The question is unclear, in my opinion, which you should not expect from the official GMAT. If the stem says "the set of consecutive integers" then D would be the answer. However here we do not know how many integers are in the set, although the use of "the" instead of "a" made it sounds like there could only be one set of integers from 1 to x.

I would personally choose E as well. Even if we know x we don't know the median of the set if we don't know how the set looks like. For example, a set can be {1,21} with a median 11. But another set could be {1,8,12,13,21} where the median is 12.
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16 Feb 2006, 12:19
HongHu wrote:
cool_jonny009 wrote:
x is an integer greater than 7. What is the median of the set of integers from 1 to x inclusive?

(1) The average of the set of integers from 1 to x inclusive is 11.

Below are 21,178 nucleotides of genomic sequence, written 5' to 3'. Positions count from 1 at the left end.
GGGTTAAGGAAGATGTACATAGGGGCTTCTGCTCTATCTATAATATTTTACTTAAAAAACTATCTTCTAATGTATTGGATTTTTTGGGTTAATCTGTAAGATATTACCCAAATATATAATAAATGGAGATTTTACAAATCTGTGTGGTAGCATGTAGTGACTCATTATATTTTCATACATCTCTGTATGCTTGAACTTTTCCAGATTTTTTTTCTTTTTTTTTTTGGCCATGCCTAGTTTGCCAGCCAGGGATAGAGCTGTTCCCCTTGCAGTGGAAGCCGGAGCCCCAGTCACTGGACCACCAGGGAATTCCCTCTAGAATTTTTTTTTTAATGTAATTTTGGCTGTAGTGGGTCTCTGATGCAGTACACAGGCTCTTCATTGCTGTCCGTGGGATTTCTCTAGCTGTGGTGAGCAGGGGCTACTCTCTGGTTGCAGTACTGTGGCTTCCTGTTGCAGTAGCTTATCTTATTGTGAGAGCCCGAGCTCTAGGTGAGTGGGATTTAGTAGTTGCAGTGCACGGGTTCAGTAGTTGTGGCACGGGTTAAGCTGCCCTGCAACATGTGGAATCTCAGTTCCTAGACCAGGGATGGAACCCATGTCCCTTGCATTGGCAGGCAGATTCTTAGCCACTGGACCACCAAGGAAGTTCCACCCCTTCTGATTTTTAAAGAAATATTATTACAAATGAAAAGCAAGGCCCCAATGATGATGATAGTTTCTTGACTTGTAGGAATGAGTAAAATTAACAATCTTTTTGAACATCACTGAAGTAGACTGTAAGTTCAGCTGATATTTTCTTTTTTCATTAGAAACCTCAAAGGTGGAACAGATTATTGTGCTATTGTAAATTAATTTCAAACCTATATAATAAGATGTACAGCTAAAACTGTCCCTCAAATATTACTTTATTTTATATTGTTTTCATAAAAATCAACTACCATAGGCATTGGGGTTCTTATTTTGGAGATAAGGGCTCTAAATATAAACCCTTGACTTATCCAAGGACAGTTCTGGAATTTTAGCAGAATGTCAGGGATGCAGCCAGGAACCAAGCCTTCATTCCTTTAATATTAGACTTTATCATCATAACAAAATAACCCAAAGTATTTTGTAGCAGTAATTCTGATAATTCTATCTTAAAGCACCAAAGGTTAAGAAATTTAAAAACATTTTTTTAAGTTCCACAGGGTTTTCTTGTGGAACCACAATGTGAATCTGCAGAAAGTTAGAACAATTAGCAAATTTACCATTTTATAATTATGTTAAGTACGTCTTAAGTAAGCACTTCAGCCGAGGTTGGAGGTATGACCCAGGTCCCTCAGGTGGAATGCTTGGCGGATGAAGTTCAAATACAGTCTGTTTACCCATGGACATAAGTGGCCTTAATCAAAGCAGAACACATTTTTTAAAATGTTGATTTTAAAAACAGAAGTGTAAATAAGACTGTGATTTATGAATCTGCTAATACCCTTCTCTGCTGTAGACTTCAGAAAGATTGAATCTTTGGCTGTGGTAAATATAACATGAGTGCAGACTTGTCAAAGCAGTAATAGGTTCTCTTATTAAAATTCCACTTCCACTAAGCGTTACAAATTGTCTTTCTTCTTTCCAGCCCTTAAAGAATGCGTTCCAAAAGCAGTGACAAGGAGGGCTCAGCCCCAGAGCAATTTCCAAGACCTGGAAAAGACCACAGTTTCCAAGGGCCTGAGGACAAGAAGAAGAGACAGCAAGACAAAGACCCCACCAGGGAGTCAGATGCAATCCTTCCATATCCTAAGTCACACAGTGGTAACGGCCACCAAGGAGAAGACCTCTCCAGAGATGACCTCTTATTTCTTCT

(2) The range of the set of integers from 1 to x inclusive is 20.

The question is unclear, in my opinion, which you should not expect from the official GMAT. If the stem says "the set of consecutive integers" then D would be the answer. However here we do not know how many integers are in the set, although the use of "the" instead of "a" made it sounds like there could only be one set of integers from 1 to x.

I would personally choose E as well. Even if we know x we don't know the median of the set if we don't know how the set looks like. For example, a set can be {1,21} with a median 11. But another set could be {1,8,12,13,21} where the median is 12.

you are right HongHu the question is not clear and yes it's not from offical GMAT its MGMAT question ..

btw OA given is D
Re: ds-Average   [#permalink] 16 Feb 2006, 12:19